Considering Education | Social Sciences Reviews

Bauer, Susan Wise. Rethinking School: How To Take Charge of Your Child’s Education. Norton. Jan. 2018. 256p. illus. bibliog. index. ISBN 9780393285963. $25.95; ebk. ISBN 9780393285970. ED

Bauer, coauthor of The Well-Trained Mind and an advocate for a classical education through homeschooling, offers a detailed look at how modern schooling can be a mismatch for student’s needs. For those with a disability, a developmental delay, or giftedness, the structure of age-based classes focused on a single way of understanding and behaving may not work. Bauer breaks down ways in which the system is failing these students and offers advice on how to work around the system to find better options for students. While Bauer does advocate for ways to help the system accommodate individuals, including having frank discussions with principals and teachers, she also advocates for getting out of the system entirely. This bias toward homeschooling influences everything Bauer presents, however, even with this partiality, the balance of firsthand stories of school failure combined with the author’s own experiences and practical tips make this book very straightforward and informative. VERDICT For parents seeking support and advice for ways to address their discontent with their children’s schooling. —Rachel Wadham, Brigham Young Univ. Libs., Provo, UT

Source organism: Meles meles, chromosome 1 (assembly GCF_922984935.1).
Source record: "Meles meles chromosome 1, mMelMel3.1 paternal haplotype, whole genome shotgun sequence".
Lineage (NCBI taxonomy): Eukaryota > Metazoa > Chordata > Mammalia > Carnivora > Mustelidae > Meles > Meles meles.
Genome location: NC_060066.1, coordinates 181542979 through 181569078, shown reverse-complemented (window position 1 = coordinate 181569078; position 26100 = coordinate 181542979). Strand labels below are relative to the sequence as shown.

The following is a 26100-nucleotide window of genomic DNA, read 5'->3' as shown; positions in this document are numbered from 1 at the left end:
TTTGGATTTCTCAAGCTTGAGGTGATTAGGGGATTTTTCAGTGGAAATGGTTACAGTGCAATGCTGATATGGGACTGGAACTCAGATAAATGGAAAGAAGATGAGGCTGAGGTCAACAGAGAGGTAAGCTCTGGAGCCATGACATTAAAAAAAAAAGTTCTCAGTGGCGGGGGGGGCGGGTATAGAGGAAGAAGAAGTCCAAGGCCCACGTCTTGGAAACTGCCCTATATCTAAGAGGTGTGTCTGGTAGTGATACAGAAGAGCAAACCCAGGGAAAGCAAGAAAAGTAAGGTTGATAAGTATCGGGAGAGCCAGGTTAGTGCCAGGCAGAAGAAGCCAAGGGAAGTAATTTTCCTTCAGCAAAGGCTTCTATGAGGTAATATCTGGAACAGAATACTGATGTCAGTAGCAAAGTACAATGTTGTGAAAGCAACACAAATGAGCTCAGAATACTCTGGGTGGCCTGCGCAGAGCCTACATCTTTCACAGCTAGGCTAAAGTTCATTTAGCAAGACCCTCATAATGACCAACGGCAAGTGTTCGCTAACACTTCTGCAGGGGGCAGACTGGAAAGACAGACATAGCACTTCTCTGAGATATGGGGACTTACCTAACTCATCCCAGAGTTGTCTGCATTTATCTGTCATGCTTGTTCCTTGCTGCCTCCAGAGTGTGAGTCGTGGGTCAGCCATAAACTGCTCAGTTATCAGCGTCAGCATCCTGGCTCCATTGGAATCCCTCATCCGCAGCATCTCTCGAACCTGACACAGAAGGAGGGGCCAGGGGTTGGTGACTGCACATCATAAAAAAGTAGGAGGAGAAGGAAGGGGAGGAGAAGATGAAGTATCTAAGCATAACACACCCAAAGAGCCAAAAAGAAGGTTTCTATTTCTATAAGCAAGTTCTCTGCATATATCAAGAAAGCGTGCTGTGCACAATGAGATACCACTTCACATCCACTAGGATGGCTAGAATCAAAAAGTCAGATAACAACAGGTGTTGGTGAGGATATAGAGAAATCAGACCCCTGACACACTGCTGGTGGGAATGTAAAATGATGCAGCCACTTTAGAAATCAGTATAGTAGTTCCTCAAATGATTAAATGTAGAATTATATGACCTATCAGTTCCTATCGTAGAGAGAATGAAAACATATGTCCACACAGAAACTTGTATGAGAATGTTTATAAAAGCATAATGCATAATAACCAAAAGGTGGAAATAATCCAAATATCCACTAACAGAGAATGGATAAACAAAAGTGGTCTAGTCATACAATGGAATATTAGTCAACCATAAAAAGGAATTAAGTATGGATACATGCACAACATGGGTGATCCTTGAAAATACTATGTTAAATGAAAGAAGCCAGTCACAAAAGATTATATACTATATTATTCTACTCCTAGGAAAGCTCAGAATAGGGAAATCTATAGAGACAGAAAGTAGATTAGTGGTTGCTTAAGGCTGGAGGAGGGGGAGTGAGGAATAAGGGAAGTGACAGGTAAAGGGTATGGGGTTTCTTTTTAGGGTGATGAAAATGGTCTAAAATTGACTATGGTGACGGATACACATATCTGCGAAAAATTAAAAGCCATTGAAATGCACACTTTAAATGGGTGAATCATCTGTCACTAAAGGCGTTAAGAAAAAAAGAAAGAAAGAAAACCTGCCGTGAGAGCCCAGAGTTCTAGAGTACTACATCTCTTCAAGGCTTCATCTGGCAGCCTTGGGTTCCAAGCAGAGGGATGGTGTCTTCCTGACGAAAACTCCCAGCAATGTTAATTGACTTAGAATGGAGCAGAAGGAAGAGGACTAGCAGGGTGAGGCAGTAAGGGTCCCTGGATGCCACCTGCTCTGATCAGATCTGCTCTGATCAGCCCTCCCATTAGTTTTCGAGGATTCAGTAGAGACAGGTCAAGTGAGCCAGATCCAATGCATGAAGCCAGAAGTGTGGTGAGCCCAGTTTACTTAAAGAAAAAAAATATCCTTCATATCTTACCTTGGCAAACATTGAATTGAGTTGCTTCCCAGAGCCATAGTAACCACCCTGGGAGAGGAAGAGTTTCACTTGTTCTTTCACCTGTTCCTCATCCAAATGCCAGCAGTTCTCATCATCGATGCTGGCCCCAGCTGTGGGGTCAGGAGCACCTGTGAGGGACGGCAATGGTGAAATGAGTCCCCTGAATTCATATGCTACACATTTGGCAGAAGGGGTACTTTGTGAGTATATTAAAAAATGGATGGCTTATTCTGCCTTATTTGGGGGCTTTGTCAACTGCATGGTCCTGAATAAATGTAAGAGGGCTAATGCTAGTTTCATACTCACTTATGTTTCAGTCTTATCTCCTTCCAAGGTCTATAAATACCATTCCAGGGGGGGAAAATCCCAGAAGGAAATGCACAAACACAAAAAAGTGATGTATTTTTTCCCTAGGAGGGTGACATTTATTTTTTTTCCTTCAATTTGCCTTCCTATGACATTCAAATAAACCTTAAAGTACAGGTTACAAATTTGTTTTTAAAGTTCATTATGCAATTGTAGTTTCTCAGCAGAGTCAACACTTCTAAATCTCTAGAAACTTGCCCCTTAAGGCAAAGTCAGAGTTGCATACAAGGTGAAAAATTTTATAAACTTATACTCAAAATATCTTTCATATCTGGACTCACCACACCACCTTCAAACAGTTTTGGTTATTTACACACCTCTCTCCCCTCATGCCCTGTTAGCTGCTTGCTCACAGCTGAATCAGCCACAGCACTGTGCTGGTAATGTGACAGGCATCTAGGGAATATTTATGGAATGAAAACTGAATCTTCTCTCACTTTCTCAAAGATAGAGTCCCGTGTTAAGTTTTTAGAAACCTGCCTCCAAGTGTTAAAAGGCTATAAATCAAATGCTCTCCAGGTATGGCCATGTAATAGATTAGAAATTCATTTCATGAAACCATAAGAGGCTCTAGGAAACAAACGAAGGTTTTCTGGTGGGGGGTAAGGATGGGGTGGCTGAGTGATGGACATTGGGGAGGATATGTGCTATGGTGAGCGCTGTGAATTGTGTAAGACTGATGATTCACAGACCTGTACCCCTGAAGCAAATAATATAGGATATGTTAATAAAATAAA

Robinson, Sir Ken & Lou Aronica. You, Your Child, and School: Navigate Your Way to the Best Education. Viking. Mar. 2018. 304p. notes. index. ISBN 9780670016723. $26; ebk. ISBN 9780698142855. ED

Robinson, a highly respected author and lecturer who has tackled many elements of education reform, now directs his attention to parents and other caregivers. It is clear that adults play significant roles in how their children are educated, and Robinson uses this work, coauthored with Aronica, to encourage adults to be active and critical participants. Throughout, Robinson offers sound advice on what counts as a good education and provides practical ways to help make sure any child gets one. The focus on understanding who each child is as an individual and helping them to find their own spark of genius is an empowering stance for parents to embrace. Discussions include outlines of adult expectations and children’s needs given in a conversational, approachable tone. While Robinson’s biases toward creative schools and whole-child programs are evident, he offers an honest view of all the options available, giving adults the tools and insights they need to find schooling that is the best fit for each individual child. VERDICT For adults who are looking for ways to use schooling to help their children achieve happy, constructive lives.—Rachel Wadham, Brigham Young Univ. Libs., Provo, UT

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